- The Dow, Nasdaq, and S&P 500 climbed over 1% Monday after a brutal Thanksgiving trading week prior
- Preliminary data on Black Friday and Cyber Monday may have played a role in the climb higher as holiday discount sales look to break records
- The holiday respite may be short lived after President Trump issued a series of statements regarding the US-China trade war
Cyber Monday Drags S&P 500 Higher
After Monday’s climb, US equities closed marginally lower for 2018, a stark difference from the lofty heights seen in September. After a brutal October and a rough November, the index erased all gains in the year-to-date and briefly fell into the red but stellar performances from Amazon and General Motors dragged US equities close to the black once again on Cyber Monday.
S&P 500 Price Chart Daily Year-to-Date, (Chart 1)
Tis’ the Season for Shopping – What About Investing?
With the holiday shopping season officially underway following Black Friday last week and the conclusion of Cyber Monday today, customers across the US scramble to open their wallets and spend big. After another year of record-smashing retail sales on the biggest shopping blitz of the year, investors and traders alike catch their breath with a rise in global equities after a recent selloff. High hopes for consumer spending casts a positive light on the market’s outlook for the remainder of 2018, but does the excitement justify another “Santa-Claus rally?”
Judging by the chart below, the S&P500 typically outperforms relative to the first 10 months of the year when retail sales during the holiday months of November and December exceed retail sales from non-holiday months. Outlook for the market over the next 2 months may strike a node of confidence that the return for the S&P500 was negative only 3 out of the last 14 years during holiday months – 2 of which were observed in the midst of the financial crisis. This Cyber Monday is poised to deliver another strong performance according to early estimates.
Chart prepared by Richard Dvorak – Holiday months defined as November and December. Retails sales measured as month-over-month percentage change in the retail sales index.
According to Adobe Analytics, Black Friday pulled in a record $6.22 billion in online sales and Cyber Monday is expected to set a new record of $7.8 billion. A $7.8 billion print would equate to an 18% increase from last year. A strong economy, record low unemployment, wage growth and high consumer confidence are all contributors to the formidable retail sales. Join analyst Peter Hanks for his live coverage of November’s consumer confidence data due Tuesday.Although strong retail holiday sales may shine bright, the broader performance of the market can be overshadowed by what’s going on in other segments.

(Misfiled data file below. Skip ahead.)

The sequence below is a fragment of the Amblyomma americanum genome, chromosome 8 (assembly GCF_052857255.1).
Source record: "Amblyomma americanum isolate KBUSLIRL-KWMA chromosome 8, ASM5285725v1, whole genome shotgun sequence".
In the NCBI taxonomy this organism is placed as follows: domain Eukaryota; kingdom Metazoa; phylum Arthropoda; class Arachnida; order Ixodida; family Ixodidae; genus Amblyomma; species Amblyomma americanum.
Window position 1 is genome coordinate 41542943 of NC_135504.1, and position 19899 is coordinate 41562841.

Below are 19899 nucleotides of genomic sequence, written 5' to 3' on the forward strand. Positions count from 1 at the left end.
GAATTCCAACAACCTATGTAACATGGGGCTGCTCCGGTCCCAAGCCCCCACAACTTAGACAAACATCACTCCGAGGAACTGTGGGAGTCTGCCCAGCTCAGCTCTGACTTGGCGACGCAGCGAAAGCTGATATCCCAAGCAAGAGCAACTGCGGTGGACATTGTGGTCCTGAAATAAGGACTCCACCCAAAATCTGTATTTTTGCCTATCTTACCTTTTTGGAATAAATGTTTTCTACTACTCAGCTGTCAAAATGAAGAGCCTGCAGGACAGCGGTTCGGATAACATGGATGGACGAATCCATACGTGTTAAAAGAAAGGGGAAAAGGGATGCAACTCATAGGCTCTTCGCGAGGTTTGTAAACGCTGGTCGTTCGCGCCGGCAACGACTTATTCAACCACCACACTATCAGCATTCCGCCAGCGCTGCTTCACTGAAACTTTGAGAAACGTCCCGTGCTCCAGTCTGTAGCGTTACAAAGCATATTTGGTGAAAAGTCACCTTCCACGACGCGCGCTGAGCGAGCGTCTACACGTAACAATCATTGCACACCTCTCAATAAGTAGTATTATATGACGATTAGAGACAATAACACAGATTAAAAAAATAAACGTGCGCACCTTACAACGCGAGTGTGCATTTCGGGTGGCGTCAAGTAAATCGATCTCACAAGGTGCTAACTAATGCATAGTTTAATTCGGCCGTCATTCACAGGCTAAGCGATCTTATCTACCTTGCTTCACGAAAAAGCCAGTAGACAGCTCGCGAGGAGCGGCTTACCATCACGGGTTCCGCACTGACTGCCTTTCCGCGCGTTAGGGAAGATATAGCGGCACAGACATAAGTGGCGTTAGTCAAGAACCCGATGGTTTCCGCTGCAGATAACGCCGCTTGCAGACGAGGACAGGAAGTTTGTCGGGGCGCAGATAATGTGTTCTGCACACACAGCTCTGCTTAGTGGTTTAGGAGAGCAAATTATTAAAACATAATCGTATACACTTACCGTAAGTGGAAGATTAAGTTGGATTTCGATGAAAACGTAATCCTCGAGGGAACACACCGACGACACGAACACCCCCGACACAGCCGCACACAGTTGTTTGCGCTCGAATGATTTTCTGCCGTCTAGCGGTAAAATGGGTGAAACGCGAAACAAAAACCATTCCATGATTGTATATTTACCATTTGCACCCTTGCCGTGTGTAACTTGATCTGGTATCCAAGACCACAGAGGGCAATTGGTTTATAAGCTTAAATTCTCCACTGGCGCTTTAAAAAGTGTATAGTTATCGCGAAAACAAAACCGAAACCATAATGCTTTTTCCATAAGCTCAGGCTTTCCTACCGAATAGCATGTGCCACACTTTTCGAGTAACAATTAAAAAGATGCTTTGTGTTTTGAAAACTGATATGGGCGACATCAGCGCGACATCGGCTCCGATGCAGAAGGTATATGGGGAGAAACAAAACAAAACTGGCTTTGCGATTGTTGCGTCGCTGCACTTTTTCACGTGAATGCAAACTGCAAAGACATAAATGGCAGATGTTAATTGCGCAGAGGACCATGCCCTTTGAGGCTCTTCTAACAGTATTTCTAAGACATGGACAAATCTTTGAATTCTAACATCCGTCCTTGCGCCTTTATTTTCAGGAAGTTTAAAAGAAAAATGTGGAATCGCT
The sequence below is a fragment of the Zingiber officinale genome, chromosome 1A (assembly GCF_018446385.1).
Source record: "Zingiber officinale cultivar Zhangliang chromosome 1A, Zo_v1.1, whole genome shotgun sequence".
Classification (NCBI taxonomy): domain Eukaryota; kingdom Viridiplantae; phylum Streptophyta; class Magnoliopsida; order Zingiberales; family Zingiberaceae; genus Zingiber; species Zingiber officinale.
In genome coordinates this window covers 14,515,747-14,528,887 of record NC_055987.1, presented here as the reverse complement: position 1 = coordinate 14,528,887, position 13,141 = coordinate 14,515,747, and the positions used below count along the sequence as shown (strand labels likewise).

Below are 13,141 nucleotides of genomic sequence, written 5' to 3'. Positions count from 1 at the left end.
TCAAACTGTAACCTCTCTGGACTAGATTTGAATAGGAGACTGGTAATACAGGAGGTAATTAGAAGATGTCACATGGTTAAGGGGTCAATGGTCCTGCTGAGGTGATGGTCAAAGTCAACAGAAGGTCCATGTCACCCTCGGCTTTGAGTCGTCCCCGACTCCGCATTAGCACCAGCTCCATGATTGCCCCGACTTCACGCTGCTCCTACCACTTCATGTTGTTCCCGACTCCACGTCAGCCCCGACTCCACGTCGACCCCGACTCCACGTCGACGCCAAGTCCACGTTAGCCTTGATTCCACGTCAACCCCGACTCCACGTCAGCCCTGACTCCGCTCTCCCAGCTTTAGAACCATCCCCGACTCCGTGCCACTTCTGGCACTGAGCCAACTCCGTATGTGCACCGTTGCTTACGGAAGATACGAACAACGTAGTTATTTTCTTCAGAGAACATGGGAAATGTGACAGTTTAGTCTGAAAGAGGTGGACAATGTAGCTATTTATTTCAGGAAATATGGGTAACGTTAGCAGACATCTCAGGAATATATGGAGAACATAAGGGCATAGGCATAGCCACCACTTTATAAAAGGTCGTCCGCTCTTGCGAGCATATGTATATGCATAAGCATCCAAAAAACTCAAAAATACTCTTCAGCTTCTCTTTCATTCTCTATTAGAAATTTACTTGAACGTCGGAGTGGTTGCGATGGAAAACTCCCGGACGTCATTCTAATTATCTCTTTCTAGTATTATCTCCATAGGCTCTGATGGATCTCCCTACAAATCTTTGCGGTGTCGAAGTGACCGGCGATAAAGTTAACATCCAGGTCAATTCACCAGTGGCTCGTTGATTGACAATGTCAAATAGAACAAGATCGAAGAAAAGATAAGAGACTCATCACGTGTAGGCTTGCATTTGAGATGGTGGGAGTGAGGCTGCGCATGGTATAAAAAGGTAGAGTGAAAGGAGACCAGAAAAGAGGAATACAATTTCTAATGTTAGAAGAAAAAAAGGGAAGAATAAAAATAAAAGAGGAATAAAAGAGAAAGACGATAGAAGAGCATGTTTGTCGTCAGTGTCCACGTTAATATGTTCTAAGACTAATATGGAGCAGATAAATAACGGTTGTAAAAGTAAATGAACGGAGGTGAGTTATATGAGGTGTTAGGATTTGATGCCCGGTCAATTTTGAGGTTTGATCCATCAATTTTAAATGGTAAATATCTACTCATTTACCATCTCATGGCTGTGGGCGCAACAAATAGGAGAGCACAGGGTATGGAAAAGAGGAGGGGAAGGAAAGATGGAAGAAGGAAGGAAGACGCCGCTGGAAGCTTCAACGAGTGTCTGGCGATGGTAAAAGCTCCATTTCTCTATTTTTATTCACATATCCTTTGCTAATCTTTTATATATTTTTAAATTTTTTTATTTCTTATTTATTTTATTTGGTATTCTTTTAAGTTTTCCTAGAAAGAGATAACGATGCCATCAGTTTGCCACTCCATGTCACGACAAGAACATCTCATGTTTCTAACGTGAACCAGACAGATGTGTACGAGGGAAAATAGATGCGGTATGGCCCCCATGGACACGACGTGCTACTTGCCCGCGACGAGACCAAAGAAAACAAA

Catch up on the context of economic conflicts like the trade war between the United States and China with “A Brief History of Trade Wars.”
Unfortunately for equity bulls and holiday rally believers, trade wars may temper any sustained climb. In an interview with the Wall Street Journal, President Trump commented on the US-China trade war just days before he and Chinese President Xi Jinping are due to meet in Buenos Aires at the G20 Summit. “If the US cannot reach a trade deal with China, we will go ahead with the additional $267 billion in tariffs on Chinese goods.” He continued, “We intend to move forward with increasing tariffs on $200 billion of Chinese goods from 10% to 25%” and went on to say it was “highly unlikely” that he would accept Beijing’s request to hold off on the increase.
Apple and General Motors Caught in the Crossfire
Along with comments toward China directly, the President also highlighted domestic companies that could be affected as he took aim at Apple. Referring to a possible tariff on iPhones, the President said “I mean, I can make it 10%, and people could stand that very easily.” The remark did little for Apple’s shares which were -1.55% lower in after-hours trading.
View our fourth quarter equity forecast to see what equity markets may face as the year draws to a close.
General Motors also fell under fire after the car manufacturer announced plans on Monday to close seven plants and fire up to 14,000 salaried workers by the end of 2019. The announcement sent shares of GM higher in intraday trading but drew criticism from President Trump and others. After an interview with GM CEO Mary Barra, President Trump said he is “not happy” with GM’s plan and suggested the company stop making cars in China and open a new plant in Ohio.
Coupled with the downward pressure on Apple and the ire toward GM, equities may struggle to keep their footing at Tuesday’s open. The week will see further trade comments up to and during the G20 Summit in Buenos Aires where foreign officials will meet to discuss trade and other concerns. The event has been heralded as the first opportunity for the US and China to make progress toward a trade war resolution.
--Written by Peter Hanks and Richard Dvorak, Junior Analysts for DailyFX.com
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